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an institution for the promotion of literary or scientific learning.
a library or reading room.
(initial capital letter) a sanctuary of Athena at Athens, built by the Roman emperor Hadrian, and frequented by poets and scholars.
Historical Examples

If he kept tight hold upon himself he felt he might get to the athenaeum before—before anything more happened.
Soul of a Bishop H. G. Wells

Rex is the popular ball, the affair of the people, and is held in the athenaeum.
The Mardi Gras Mystery H. Bedford-Jones

The chief resurrectionist was one Abraham Hay-ward, known as a teller of salacious stories at the athenaeum.
Bygones Worth Remembering, Vol. 1 (of 2) George Jacob Holyoake

He now bought the London athenaeum, which, though just born, was dying.
The Crow’s Nest Clarence Day, Jr.

If you should hear who writes in the “athenaeum” I wish you would tell me.
The Life and Letters of Charles Darwin, Volume II (of II) Charles Darwin

His will (undated) was printed in the athenaeum for the 1st of February 1890.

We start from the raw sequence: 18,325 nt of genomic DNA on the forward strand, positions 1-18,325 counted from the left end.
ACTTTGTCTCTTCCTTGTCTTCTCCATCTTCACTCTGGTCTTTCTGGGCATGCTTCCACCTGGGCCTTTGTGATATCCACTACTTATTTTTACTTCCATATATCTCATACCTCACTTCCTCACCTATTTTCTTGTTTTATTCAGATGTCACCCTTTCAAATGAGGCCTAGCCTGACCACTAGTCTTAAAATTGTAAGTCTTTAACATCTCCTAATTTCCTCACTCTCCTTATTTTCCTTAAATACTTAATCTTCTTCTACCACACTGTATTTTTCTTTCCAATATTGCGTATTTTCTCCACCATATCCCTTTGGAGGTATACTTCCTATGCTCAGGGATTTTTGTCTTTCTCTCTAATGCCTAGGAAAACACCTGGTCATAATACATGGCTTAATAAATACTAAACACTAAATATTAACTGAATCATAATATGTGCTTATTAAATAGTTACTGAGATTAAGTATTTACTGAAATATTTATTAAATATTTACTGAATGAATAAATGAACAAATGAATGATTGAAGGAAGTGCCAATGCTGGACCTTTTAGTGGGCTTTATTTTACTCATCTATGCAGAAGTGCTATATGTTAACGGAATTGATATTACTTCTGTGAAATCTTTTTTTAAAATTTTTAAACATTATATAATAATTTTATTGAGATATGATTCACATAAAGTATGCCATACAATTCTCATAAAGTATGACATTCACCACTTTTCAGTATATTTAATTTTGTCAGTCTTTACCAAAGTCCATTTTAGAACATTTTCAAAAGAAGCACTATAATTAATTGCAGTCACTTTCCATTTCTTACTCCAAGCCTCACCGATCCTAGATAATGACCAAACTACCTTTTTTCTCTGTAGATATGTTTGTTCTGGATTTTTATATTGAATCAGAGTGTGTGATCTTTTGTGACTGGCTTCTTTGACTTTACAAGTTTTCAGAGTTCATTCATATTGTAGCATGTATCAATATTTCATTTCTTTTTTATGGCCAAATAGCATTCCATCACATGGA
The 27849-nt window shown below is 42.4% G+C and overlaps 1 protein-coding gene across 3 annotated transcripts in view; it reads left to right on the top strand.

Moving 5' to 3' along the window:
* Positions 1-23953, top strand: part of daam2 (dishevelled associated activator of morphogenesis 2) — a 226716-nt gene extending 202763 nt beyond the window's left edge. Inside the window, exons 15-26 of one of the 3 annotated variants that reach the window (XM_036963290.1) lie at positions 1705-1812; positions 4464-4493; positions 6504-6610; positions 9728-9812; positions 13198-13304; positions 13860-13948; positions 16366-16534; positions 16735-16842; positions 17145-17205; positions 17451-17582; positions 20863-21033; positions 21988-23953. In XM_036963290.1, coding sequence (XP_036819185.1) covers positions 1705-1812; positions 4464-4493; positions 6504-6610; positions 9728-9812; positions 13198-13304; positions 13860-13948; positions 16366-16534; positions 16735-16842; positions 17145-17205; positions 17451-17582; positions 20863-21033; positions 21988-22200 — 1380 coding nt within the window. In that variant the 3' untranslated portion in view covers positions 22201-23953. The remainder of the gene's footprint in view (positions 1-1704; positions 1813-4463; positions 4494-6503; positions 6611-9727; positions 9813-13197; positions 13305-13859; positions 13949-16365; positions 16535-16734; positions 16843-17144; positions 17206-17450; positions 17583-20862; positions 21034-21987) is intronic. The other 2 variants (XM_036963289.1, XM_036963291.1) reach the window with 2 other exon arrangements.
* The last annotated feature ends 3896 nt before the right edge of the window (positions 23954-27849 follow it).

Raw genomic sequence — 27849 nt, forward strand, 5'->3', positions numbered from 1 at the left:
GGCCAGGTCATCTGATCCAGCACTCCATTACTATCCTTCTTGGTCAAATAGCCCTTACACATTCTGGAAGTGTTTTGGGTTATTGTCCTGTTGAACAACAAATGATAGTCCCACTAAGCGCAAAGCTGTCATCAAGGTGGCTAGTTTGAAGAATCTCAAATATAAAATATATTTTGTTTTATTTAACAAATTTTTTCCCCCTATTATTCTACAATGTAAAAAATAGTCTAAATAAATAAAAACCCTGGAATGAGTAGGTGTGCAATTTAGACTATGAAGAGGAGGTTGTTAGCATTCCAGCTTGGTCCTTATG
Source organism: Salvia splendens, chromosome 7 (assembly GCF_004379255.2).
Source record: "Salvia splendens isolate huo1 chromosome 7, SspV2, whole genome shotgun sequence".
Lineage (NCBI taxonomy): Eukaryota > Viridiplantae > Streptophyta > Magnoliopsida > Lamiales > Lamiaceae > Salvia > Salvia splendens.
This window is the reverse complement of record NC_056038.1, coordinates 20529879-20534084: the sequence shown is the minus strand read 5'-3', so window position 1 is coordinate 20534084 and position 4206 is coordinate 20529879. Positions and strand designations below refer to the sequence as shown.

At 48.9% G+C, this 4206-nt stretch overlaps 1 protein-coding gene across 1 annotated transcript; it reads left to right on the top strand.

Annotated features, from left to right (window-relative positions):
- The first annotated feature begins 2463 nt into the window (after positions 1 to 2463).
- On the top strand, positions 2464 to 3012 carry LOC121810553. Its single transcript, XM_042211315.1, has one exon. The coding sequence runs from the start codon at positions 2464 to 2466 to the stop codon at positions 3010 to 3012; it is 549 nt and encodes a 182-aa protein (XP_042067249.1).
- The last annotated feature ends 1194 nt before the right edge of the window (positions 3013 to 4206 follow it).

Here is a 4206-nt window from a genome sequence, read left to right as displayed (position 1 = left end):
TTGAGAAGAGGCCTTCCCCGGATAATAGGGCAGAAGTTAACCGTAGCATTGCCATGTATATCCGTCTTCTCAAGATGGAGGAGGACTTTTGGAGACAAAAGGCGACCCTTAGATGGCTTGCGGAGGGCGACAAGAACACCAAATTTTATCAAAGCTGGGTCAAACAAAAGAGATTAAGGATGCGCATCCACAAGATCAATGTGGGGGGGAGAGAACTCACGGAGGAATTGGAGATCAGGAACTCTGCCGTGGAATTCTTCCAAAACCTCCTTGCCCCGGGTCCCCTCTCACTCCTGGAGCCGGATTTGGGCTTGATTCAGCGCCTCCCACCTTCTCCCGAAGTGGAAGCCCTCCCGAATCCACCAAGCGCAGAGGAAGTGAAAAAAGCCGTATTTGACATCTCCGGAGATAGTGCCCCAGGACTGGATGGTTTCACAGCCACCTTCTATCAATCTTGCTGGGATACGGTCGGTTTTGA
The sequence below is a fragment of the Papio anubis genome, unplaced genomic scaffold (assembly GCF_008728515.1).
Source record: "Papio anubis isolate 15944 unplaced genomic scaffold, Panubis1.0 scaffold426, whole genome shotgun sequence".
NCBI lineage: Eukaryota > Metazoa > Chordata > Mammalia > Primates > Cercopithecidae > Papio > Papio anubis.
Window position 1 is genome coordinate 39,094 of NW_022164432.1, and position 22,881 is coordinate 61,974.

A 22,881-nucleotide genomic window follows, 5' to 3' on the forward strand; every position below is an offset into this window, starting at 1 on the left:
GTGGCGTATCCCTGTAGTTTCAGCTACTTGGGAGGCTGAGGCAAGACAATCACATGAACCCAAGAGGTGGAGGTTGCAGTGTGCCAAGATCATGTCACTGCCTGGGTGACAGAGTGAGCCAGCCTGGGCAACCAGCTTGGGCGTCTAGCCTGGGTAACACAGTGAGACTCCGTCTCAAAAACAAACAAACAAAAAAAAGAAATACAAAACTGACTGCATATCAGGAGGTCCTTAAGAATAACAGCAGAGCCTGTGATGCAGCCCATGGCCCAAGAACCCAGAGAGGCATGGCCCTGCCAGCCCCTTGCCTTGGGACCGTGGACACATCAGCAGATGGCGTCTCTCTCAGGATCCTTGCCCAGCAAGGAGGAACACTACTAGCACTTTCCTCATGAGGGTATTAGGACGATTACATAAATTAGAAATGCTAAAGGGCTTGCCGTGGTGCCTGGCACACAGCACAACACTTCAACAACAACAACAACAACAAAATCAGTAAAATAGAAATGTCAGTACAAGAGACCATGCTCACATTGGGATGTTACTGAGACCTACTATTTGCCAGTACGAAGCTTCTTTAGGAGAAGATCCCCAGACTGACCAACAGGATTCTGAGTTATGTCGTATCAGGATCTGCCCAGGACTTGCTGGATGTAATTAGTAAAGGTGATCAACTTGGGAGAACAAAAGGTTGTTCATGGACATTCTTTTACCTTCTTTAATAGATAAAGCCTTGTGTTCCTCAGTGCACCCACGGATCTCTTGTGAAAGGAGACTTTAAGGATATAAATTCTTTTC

Encyclopaedia Britannica, 11th Edition, Volume 10, Slice 3 Various

“The Church is not a thing like the athenaeum Club,” he cried.
The Ball and The Cross G.K. Chesterton

In the athenaeum Allen Cunningham made an effort to be appreciative and sympathetic.
Robert Browning Edward Dowden

At the athenaeum and in political society he to some extent succeeded to the position of Croker.
Encyclopaedia Britannica, 11th Edition, Volume 13, Slice 1 Various

Georgie says you want to know the verdict of the ‘athenaeum.’
The Letters of Elizabeth Barrett Browning (1 of 2) Frederic G. Kenyon

an institution for the promotion of learning
a building containing a reading room or library, esp one used by such an institution
(in ancient Greece) a building sacred to the goddess Athena, esp the Athenian temple that served as a gathering place for the learned
(in imperial Rome) the academy of learning established near the Forum in about 135 ad by Hadrian

1727, from Latinized form of Greek Athenaion “(the temple of) Athene,” in ancient Athens, in which professors taught and actors or poets rehearsed. Meaning “literary club-room or reading room” is from 1799; “literary or scientific club” is from 1864.


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